The new PPR Residence Hall along the edge of Swarthmore College’s arboretum campus, located in suburban Philadelphia, anchors a dynamic resident village on a constrained site. Surrounded by three 19th century residence halls and the outfield fence of the school’s baseball field, the project delivers 128 beds in suite-style apartments and activates an isolated corner of the campus. It reverberates with the college’s Quaker legacy of simple life and social responsibility and marks the first building on campus to implement its bold sustainability framework.
With nearly 95 percent of students living in college housing each semester, resident life is an integral experience and is often viewed as an educational extension of the classroom. Much of the college’s previous housing sits in the campus core, so this residence virtually doubles the student population living along the campus edge. Recreation and athletics help students live balanced lives, and the building’s adjacency to the main baseball field emphasizes student wellness and community. To create a new threshold where the athletic and residential landscapes converge, the western edge of the building doubles as a reconfigured outfield fence and hosts public spaces for spectators.
“This project demonstrates high achievement within architecture in that the building is attractive and functional, and it achieves this through methodically approaching countless requirements and constraints. It is environmentally responsible, economically sensitive, informed by social and cultural needs of the owner and users, and uniquely suited to its site.” – Jury comment
The process relied heavily on a number of workshops and surveys that provided critical feedback for the apartment-style residential model, the first on campus. The overarching concept encourages student interaction on all scales. Its common spaces provide an environment for collaboration while meeting students’ ideals for study spaces. Each unit features four to six bedrooms organized around a central room that boasts living and dining spaces appropriate for a small group of friends. Suites are clustered into three “cubes” and joined by a series of bridges that offer both public gathering spaces and sweeping views of the leafy campus.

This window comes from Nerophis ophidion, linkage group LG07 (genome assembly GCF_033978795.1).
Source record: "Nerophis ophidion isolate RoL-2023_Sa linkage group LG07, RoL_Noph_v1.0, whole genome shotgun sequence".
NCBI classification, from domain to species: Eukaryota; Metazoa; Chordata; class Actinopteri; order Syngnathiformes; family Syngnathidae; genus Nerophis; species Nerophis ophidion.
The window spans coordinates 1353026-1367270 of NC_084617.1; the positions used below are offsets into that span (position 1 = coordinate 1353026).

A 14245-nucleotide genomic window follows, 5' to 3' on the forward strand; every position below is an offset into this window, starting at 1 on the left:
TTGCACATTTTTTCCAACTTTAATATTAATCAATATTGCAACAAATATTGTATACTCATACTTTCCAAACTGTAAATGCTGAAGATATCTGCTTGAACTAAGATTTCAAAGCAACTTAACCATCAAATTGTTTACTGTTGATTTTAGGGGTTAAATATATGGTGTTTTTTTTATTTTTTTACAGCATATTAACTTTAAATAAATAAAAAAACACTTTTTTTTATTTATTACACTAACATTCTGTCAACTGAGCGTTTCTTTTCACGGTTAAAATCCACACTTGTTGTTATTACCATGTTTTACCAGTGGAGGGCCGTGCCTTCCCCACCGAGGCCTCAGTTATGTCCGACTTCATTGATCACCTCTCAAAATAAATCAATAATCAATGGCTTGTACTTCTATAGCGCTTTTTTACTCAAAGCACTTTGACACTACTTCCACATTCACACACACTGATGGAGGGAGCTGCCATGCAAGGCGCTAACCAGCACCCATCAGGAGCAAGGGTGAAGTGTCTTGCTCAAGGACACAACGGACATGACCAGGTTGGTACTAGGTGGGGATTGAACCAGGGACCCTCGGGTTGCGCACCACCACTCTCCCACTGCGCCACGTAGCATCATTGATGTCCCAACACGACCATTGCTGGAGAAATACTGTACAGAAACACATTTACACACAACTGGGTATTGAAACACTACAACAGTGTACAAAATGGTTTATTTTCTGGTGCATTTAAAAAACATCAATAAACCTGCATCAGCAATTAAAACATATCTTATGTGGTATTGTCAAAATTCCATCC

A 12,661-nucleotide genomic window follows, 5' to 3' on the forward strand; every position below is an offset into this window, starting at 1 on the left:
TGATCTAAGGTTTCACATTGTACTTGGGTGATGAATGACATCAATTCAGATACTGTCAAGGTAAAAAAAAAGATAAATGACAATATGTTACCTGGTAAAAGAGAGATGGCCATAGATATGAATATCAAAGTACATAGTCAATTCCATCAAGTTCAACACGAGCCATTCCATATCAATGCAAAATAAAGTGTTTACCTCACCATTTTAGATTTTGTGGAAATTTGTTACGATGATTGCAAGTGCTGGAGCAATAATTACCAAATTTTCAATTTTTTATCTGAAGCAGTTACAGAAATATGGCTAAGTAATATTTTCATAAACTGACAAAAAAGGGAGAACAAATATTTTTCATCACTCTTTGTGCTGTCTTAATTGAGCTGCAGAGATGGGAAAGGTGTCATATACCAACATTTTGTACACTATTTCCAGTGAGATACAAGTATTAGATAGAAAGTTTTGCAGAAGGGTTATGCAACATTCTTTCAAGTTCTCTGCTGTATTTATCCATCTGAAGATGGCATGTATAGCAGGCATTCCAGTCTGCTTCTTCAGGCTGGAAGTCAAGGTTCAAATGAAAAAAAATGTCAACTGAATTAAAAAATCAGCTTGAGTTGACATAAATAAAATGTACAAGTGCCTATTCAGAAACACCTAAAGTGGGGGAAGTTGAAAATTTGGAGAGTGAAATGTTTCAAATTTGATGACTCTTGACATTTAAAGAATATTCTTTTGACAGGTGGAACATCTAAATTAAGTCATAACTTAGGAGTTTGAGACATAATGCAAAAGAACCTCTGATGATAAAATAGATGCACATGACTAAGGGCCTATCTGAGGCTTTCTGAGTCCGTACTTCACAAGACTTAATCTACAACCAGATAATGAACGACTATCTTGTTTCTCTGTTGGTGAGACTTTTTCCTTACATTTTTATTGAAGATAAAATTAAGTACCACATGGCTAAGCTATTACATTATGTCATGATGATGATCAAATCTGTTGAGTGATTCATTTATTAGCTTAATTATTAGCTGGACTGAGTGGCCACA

The design team worked closely with students, staff, and administration to create a facility that encourages lifestyle choices that foster environmental awareness. Currently, the school’s waste is sent to an incinerator that contributes to the poor air quality in a nearby predominantly low-income city. Swarthmore is committed to becoming a zero waste campus and has an interim goal of diverting 80 percent of its refuse from the incinerator by 2022. Students are encouraged to compost in their kitchens and participate in the local economy by shopping for and preparing their own meals.
Among the hall’s sustainable features are comprehensive water management systems, landscapes that restore more than 15,000 square feet of native plantings, and a range of energy production and conservation systems designed to help the college meet its net zero and carbon-neutral goals. Photovoltaic panels on the roof provide 13 percent of the building’s power, while LED fixtures allow for a 13 percent reduction in interior lighting power and a 30 percent reduction in exterior lighting power.
In addition to the new building, this project also featured renovations of two historic structures on campus. The new hall provides an accessible entrance to the buildings and, by weaving together new and old, creates the feeling of a true residential campus
CVM was the Structural Engineer Team for the Project
Sustainability Consultant: Re:Vision Architecture
Engineer – Civil: Langan
Engineer – MEP: Bruce E. Brooks & Associates
Engineer – Structural: CVM
General Contractor: W.S. Cumby
Landscape Architect: Studio Bryan Hanes
Lighting: BEAM, Ltd.
Vertical Transport: Lerch Bates
Code Consultant: Jensen Hughes
Source ( AIA )